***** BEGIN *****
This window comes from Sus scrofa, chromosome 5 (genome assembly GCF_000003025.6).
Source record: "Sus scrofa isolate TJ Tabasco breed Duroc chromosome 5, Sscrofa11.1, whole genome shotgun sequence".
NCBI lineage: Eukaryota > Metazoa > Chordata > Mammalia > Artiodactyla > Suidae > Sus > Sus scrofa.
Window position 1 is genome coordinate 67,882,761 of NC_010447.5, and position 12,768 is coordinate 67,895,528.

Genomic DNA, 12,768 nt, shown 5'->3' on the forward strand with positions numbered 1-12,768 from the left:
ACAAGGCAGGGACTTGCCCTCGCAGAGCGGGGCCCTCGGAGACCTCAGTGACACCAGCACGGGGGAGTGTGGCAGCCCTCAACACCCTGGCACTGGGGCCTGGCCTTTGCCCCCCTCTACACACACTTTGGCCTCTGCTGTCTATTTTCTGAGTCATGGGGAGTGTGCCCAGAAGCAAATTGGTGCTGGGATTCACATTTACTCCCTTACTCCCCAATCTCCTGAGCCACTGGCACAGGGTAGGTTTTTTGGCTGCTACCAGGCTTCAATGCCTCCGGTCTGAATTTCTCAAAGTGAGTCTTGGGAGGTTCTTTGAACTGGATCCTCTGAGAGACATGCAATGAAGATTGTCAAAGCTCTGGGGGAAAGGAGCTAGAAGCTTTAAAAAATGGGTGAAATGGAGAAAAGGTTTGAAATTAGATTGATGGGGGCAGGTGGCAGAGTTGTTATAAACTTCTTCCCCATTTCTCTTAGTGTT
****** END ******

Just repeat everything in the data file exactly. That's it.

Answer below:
This window comes from Sus scrofa, chromosome 5 (genome assembly GCF_000003025.6).
Source record: "Sus scrofa isolate TJ Tabasco breed Duroc chromosome 5, Sscrofa11.1, whole genome shotgun sequence".
NCBI lineage: Eukaryota > Metazoa > Chordata > Mammalia > Artiodactyla > Suidae > Sus > Sus scrofa.
Window position 1 is genome coordinate 67,882,761 of NC_010447.5, and position 12,768 is coordinate 67,895,528.

Genomic DNA, 12,768 nt, shown 5'->3' on the forward strand with positions numbered 1-12,768 from the left:
ACAAGGCAGGGACTTGCCCTCGCAGAGCGGGGCCCTCGGAGACCTCAGTGACACCAGCACGGGGGAGTGTGGCAGCCCTCAACACCCTGGCACTGGGGCCTGGCCTTTGCCCCCCTCTACACACACTTTGGCCTCTGCTGTCTATTTTCTGAGTCATGGGGAGTGTGCCCAGAAGCAAATTGGTGCTGGGATTCACATTTACTCCCTTACTCCCCAATCTCCTGAGCCACTGGCACAGGGTAGGTTTTTTGGCTGCTACCAGGCTTCAATGCCTCCGGTCTGAATTTCTCAAAGTGAGTCTTGGGAGGTTCTTTGAACTGGATCCTCTGAGAGACATGCAATGAAGATTGTCAAAGCTCTGGGGGAAAGGAGCTAGAAGCTTTAAAAAATGGGTGAAATGGAGAAAAGGTTTGAAATTAGATTGATGGGGGCAGGTGGCAGAGTTGTTATAAACTTCTTCCCCATTTCTCTTAGTGTT